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Last Build Date: Thu, 25 May 2017 13:00:25 +0000


Why Big Data Isn’t Enough: The Influence of Emotion and Neuroscience Over Marketing in the Arts

Thu, 25 May 2017 13:00:25 +0000

Today’s guest blog post is written by Kathryn Schmitt, Data Migration Specialist, Patron Technology. 
We already know that data plays a key role in marketing for your organization. It provides you with a keener understanding of your patrons: knowing their buying or donating patterns and preferences makes for more targeted and thereby more successful marketing strategies, which in turn produces more sales and revenue. Seems obvious, right?
We hear a lot about “big data” lately — for an arts administrator, big data enables you to apply your patron data into a broader pool of consumer data and extract patterns that tell you very specifically who is most likely to respond to a campaign. Big data is a science, it is cold hard facts married with mathematical logic; and taking the guesswork out of targeted marketing can certainly be useful.
But when it comes to arts organizations, is focusing on the quantitative and extracting all creativity and emotionality from your marketing plans the best course? Are you trying to forge meaningful human relationships with your consumers, or have you fallen into the habit of treating them more like data clusters than individuals?
Psychology is a huge component in effective marketing. Humans are governed by emotions, including what we share and what we buy. The science of emotions, therefore, becomes a crucial consideration for your organization. IPA Databank analyzed 1400 successful advertising campaigns and found that 16% of those using strictly rational-based strategy reported major profit gains; while 31% of those using purely emotion-based strategy reported the same results. As artists, catering to lovers of the arts, doesn’t emotional marketing make a lot of sense?
Scientists know that the brain feels first and thinks second: the emotional brain processes sensory information five times as fast as the cognitive brain. Emotions are what ultimately drive human beings, including our customers. Studies show that humans are capable of feeling four basic emotions: happy, sad, fear/surprised, and angry/disgusted. Each can motivate your patrons to act.
Emotions related to happiness are proven to be the main drivers of social media sharing and are the feelings that drive most viral content. If we see an ...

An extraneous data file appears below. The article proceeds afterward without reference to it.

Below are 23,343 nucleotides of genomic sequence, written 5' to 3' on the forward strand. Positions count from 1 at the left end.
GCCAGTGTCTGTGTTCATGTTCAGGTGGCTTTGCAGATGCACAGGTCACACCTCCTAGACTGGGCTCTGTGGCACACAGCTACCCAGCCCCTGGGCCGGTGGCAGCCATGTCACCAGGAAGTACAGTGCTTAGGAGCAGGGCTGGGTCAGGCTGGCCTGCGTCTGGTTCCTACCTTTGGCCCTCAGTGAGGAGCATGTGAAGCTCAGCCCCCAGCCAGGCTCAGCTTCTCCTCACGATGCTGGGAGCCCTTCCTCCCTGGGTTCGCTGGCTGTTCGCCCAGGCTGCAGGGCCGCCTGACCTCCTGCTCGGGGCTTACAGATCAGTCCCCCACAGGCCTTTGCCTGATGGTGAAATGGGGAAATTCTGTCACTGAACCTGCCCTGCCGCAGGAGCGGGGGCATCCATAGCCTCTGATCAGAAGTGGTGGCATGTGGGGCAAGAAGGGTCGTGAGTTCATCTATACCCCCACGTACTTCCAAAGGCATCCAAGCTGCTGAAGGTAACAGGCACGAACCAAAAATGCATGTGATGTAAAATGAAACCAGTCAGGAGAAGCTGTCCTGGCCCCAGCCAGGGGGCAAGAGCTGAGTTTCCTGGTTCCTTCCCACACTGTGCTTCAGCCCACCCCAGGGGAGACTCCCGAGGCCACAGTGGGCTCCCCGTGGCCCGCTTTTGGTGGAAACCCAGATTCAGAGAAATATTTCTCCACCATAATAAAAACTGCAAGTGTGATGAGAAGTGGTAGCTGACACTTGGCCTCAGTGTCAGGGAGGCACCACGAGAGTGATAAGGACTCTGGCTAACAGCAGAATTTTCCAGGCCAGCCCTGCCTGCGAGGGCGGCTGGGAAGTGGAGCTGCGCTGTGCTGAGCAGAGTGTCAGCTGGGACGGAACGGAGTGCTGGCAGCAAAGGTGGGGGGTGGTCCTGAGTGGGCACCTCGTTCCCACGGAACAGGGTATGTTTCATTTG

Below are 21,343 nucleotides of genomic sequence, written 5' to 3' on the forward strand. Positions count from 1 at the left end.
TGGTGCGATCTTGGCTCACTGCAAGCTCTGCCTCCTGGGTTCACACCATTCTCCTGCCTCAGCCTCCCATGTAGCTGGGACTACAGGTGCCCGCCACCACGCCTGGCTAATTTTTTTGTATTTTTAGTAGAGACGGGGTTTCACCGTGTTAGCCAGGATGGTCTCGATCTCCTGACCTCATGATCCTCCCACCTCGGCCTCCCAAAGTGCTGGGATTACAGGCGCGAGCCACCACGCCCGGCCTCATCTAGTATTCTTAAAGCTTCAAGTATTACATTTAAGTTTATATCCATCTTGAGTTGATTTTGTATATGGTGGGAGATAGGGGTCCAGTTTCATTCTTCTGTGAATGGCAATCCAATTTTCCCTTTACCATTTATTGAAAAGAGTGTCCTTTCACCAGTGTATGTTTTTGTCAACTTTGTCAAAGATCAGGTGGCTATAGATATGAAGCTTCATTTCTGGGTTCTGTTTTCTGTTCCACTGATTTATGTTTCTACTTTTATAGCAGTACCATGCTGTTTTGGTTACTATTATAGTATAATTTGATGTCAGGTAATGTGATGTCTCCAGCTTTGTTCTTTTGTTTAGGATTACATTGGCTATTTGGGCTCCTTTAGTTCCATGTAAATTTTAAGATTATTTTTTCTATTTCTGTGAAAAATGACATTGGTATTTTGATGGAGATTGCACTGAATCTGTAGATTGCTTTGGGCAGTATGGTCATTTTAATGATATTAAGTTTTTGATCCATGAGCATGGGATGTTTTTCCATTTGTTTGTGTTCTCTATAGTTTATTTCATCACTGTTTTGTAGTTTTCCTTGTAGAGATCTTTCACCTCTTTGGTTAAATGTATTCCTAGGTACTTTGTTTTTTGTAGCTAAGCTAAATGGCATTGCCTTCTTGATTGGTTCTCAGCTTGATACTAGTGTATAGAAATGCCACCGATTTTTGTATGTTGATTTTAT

The post Why Big Data Isn’t Enough:
The Influence of Emotion and Neuroscience Over Marketing in the Arts
appeared first on Patron Technology.

Managing Humans: The Value of Mentoring

Tue, 23 May 2017 13:00:16 +0000

Today’s guest blog post is the third in a six-part series by Rachel Hands, Senior Manager, Client Administration, Patron Technology. Click here to start at part one. 
So far in this series, we’ve talked about the very beginning of your colleague relationships: crafting a job posting and interviewing candidates. Now you’ve hired your best candidate, got them trained up on the nuts and bolts of the job, and they’re ready to dive in.
In the remaining posts of this series, we’re going to talk about fostering individual growth on your team through mentoring and cultivating a team culture. Whether you’re a leader in your organization or looking for ways to grow your own career, this is a great chance to think about how each person’s skills and talents impact your organization’s ability to carry out your mission.
The value of mentoring relationships is easily overlooked in nonprofit spaces, where the urgency we feel of accomplishing the organization’s mission can overwhelm the importance of making sure we’re equipped to do our best at accomplishing that mission sustainably in the long term. (If you’re not familiar with the Stephen Covey/Eisenhower “important vs. urgent” time management matrix, check out this helpful breakdown.)
Plus, our teams are often small, with overlapping roles, forcing close working relationships if anything’s going to get done. But even if you pride yourself on closeness and good communication with your colleagues, that doesn’t mean you’re getting the benefits of a mentoring relationship. Don’t let yourself off the hook.